While people are calling Earth to Echo a found footage film, it is set as an autobiographical documentary shot and assembled by the character Tuck. When his friend Alex discovers that any cell phone brought into the vicinity of his house starts to exhibit unusual behavior, the two join their friend Munch, an electronics expert, to investigate. This begins a nighttime adventure as the trio follows clues to discover the tiny robot alien they name "Echo" and help it repair itself. They are joined later by their classmate and school crush, Emma as they are chased by alien hunter Dr. Madsen.
Green makes the most of a relatively low budget, with f/x used sparingly. In a refreshing departure from the found-footage mode, every shot is from a recognizable source: one of Tuck's cameras, one of the kids' mobile phones or Echo. All are edited by Tuck to tell his story.
With a holiday weekend ahead of us, Movies This Week is getting an early run so you can determine which flicks are best worth your time. Since it's a few days ahead of schedule, there are a few repeats from last week's column here in the rundown of repertory screenings.
The Austin Film Society is launching a new Essential Cinema series featuring some of the best collaborations of Liv Ullman and Ingmar Bergman this Thursday at the Marchesa. Read Chale's preview for more details. The first movie of the series is 1966's Persona and next Thursday (July 10), you'll be able to catch 1969's The Passion Of Anna, both in 35mm. A newly restored 35mm print of Alain Resnais' Je T'aime, Je T'aime is on the books this Sunday afternoon and Monday evening. Also, catch a rare screening on Tuesday night of Eggshells, a 1968 film by Tobe Hooper that was shot in Austin (Don's preview from 2011). Hooper will be joined at the Marchesa by Louis Black for a discussion of the film.
"The Complete David Lynch" series begins tonight at Alamo Drafthouse Ritz (and continues through the end of August) with a 35mm print of Eraserhead, which also encores Thursday afternoon. The second film in that series, The Elephant Man, screens in 35mm next Monday, Wednesday and Thursday.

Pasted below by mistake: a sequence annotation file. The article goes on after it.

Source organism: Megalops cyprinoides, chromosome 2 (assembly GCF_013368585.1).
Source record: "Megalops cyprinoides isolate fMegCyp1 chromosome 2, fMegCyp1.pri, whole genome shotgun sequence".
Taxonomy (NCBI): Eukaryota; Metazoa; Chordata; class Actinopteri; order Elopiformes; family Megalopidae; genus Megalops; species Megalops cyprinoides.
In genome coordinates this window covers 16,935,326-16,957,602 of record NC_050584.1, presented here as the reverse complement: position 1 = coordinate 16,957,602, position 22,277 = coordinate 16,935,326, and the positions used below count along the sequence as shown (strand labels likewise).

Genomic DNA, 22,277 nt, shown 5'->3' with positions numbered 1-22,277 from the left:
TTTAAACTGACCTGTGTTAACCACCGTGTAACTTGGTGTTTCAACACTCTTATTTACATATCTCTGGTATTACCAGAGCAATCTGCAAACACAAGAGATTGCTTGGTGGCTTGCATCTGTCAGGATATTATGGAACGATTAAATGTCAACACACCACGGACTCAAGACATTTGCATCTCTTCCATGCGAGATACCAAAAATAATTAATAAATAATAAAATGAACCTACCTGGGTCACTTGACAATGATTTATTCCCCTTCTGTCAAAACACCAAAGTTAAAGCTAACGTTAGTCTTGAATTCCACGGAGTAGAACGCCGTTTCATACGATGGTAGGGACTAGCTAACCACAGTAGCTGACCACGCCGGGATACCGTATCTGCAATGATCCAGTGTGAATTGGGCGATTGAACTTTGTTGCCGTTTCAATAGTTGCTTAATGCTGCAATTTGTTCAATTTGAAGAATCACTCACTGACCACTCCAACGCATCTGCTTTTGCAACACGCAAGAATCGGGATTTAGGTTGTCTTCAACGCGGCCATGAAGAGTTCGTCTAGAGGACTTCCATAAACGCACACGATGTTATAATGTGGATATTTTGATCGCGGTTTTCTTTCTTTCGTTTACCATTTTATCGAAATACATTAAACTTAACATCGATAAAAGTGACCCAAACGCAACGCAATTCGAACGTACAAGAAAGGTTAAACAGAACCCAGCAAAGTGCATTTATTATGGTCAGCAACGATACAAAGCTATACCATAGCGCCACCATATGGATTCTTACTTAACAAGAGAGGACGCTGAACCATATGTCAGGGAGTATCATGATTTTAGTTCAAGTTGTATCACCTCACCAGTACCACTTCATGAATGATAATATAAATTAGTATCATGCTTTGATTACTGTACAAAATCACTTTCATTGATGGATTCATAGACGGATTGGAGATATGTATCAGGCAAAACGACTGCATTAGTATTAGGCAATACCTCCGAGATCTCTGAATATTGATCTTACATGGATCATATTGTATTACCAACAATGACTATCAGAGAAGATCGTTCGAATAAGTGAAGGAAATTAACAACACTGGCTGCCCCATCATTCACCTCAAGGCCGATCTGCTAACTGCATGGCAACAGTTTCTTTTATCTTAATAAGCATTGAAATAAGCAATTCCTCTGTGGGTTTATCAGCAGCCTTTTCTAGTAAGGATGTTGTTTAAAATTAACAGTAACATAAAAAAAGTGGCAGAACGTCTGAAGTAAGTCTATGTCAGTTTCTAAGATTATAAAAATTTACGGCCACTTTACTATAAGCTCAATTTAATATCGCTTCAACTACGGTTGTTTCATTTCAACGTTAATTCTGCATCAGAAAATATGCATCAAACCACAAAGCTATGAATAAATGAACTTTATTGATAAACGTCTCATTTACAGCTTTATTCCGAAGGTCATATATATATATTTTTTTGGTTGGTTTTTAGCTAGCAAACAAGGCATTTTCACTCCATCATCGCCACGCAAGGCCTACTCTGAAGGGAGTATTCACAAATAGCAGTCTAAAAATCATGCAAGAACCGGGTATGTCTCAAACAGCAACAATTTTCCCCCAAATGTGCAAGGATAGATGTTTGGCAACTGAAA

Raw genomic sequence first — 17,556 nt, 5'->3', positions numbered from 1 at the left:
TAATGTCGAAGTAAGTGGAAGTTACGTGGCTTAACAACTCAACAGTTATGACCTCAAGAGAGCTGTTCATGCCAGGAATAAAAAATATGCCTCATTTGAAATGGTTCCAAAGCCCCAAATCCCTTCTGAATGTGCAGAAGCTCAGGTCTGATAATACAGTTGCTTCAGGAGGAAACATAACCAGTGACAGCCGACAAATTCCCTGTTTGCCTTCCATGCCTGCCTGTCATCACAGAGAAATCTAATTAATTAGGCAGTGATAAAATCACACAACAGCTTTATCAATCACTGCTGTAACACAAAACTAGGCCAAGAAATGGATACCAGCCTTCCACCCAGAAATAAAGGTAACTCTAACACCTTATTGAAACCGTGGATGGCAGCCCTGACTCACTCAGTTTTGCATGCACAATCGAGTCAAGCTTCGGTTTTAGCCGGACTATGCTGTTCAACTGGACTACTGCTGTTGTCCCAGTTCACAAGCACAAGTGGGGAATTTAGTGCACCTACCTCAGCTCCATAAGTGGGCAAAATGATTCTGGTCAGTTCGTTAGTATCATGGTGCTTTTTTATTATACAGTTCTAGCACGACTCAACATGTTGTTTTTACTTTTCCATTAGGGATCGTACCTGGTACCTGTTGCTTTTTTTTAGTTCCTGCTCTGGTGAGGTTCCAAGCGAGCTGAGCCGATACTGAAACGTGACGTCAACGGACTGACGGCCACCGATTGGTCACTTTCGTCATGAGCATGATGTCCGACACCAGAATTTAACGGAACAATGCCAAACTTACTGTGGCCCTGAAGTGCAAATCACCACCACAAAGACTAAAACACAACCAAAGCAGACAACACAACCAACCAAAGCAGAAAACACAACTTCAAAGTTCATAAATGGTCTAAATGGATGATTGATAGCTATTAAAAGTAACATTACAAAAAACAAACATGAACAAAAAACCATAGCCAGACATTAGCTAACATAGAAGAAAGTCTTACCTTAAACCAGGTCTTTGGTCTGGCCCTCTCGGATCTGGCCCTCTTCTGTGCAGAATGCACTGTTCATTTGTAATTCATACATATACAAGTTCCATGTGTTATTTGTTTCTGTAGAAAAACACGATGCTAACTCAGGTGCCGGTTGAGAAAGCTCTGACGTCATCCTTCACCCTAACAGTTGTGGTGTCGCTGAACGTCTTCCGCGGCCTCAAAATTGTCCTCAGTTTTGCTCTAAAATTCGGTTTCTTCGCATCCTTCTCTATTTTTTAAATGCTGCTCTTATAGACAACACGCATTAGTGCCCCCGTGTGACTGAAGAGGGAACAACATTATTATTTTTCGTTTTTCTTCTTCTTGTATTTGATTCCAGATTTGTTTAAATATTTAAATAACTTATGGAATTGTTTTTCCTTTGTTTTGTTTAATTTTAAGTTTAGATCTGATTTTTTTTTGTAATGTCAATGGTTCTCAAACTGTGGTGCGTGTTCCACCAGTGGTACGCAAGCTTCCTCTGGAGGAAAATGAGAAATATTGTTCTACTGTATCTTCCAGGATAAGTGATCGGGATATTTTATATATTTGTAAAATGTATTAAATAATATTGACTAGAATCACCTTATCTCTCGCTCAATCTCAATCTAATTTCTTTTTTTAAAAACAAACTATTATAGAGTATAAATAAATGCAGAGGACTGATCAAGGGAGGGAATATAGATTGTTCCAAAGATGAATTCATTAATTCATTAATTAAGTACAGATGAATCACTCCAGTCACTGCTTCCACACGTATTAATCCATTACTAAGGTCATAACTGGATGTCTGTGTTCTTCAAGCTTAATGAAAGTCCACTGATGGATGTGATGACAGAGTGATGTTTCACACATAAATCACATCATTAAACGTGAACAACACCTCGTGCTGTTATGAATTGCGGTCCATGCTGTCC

If you're looking to laugh hysterically for the 4th of July, buy tickets for the 10th anniversary screenings of Team America: World Police on Friday night at the Ritz, Lakeline, Slaughter Lane and Village locations. If you're a fan of Sylvester Stallone and the Rocky series, you can choose from three mystery screenings this upcoming Sunday evening. A different Rocky film will screen at the Ritz, Lakeline and Village locations with brand new Mondo prints available to purchase at each.
The day Melissa McCarthy stops cracking me up will be a cold day in hell. She always plays her roles with gross honesty and wit, and doesn't take guff from anyone. With her latest film Tammy hitting theaters today, it's clear that McCarthy has a knack for less-than-glamorous, ball-busting female characters. That said, however, this movie could have done a lot better on all accounts.
Tammy is the directing debut of McCarthy's husband and actor Ben Falcone (Air Marshall Jon from Bridesmaids), not to mention the first screenplay McCarthy and Falcone have penned together. Although McCarthy's humor shines through (complete with a cameo by Falcone), it falls flat due to bizarre casting choices, a faulty plot line, and downright unrelatable characters.
The premise is that Tammy (McCarthy) is having a pretty crappy day, week and life. She loses her job (at which she doesn't seem to work too hard), she catches her husband in flagrante with the neighbor, and her mother won't let her borrow the family car to leave town. Her grandmother Pearl (Susan Sarandon) comes to her aid and sets the story in motion when she suggests they go on a little road trip together to leave everything behind.
Although Tammy is loveable, she's a complainer. It's as if Falcone and McCarthy wanted to create a more sympathetic version of Megan, her character in Bridesmaids. The cast is full of great cameos; I was beyond thrilled to see Toni Collette, Kathy Bates, Sandra Oh and many other great names in the opening credits. But most of them are onscreen for such a short amount of time, I wondered why such big names are in such little, minuscule roles. I also found myself wondering why not-even-70-year old Sarandon was playing the role of a grown woman's grandmother, when she easily could be playing McCarthy's mother (who was instead played by Allison Janney).
Although the story moves forward, it's hard to stay focused. Much like Tammy, we find ourselves lacking interest in the things she's after, including love interest Bobby (Mark Duplass). The redeeming quality of the film is the handful of funny jokes and one-liners peppered throughout the story though, sadly, most of them are in the film's trailer.
The effort is there with Tammy. McCarthy can do no wrong in my eyes, and I'll of course look forward to whatever she and her husband come up with next. I just hope to soon see the actress in a role where she doesn't have to wear Crocs with socks and Hawaiian shirts for a change.